Marshall Gittler, head of Global FX Strategy at IronFX, says the value of the euro against other key currencies will remain slave to the situation as it develops in Cyprus ahead of Monday's liquidity deadline put in place by the ECB.
Marshall Gittler, head of Global FX Strategy at IronFX, says the value of the euro against other key currencies will remain slave to the situation as it develops in Cyprus ahead of Monday’s liquidity deadline put in place by the ECB.
EUR weakness was the theme overnight, answering the question that I asked yesterday in the affirmative: yes, Cyprus does matter for the markets. The ECB set a deadline of next Monday for the supply of funds to the island’s troubled banks; if there’s no settlement by then, they will pull the liquidity plug. Russia PM Medvedev’s threat to review the share of euros in its international currency reserves is emblematic of how this issue has caused the return of a risk premium to the euro.
Sentiment for the euro was also damaged by weaker-than-expected purchasing managers’ indices, which showed industry in the Eurozone contracting at an accelerating pace. This was in contrast with the US, where the manufacturing PMI showed accelerating expansion at a bit slower pace than expected.
The increasing eurozone jitters have rekindled interest in safe havens: gold and silver gained, JPY rose despite dovish comments by the new BoJ Governor Kuroda, and CHF nearly kept pace with the dollar. Yet the successful auction of Spanish bonds yesterday, with the country managing to sell more bonds than it had aimed for at a lower yield than in February, shows that not every investor has lost faith in the eurozone.
About the only economic indicator out today will be Germany’s IFO index, but the market is likely to focus on Cyprus. Parliament convenes at 10 AM Cyprus time (0800 GMT) to consider proposals for restructuring the banks, putting on capital restrictions and creating an Investment Solidarity Fund to raise the remaining funds. Any sign that they are having difficulty putting together package that would be acceptable to the EU is likely to cause further demand for the above-mentioned safe haven assets.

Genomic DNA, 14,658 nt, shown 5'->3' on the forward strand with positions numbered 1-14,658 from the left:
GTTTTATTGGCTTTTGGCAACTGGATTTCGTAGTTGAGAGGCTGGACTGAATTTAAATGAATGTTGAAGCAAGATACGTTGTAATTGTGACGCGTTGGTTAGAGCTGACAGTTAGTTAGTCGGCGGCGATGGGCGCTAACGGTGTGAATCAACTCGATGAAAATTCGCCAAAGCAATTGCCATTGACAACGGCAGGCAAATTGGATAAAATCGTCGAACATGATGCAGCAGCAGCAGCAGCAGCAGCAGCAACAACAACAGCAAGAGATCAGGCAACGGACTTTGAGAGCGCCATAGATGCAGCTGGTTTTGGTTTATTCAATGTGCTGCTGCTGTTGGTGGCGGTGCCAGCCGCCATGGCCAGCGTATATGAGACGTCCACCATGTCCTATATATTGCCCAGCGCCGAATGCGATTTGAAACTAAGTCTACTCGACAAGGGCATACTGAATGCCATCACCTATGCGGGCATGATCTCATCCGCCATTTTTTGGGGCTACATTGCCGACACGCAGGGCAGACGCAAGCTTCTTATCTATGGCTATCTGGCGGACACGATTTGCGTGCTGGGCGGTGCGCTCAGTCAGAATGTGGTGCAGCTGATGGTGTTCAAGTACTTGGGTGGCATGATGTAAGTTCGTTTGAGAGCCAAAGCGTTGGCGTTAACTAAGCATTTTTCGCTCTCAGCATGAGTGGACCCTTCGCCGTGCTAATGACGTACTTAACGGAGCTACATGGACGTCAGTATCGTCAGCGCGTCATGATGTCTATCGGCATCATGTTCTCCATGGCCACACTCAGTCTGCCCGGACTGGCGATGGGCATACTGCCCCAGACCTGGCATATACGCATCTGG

The euro will be a slave to events today, watching what goes on in Cyprus. The threat of the EU pulling the plug on the banking system, the odd idea of capital controls in a currency union, and the remote but now non-negligible possibility that Cyprus might have to leave the eurozone if things get really bad – all this is likely to weigh on the so-called single currency.
EURUSD yesterday found support a number of times at the area that concentrates the 200-day MA, lower Bollinger band, and the 50% retracement level of the July – February rally. The 1.2865 – 1.2885 seems to be the support level for now, which may be tested again depending on the outcome and the perceived success of the Cyprus Parliament vote on the bailout plan. Weak resistance looks to come at the 1.2920 – 1.2940 area.
In his inaugural press conference on his first day in office, the new BoJ governor H. Kuroda, said he’s confident that the BoJ will be able to achieve the government’s 2% inflation target “at the earliest time possible.” But he didn’t mention any concrete actions he would take to achieve this goal. Japanese 5yr breakeven inflation rates are down about 16 bps over the last week to 1.38%, suggesting the market isn’t entirely convinced.
Any further USDJPY fall is likely to find trendline support at 94.00.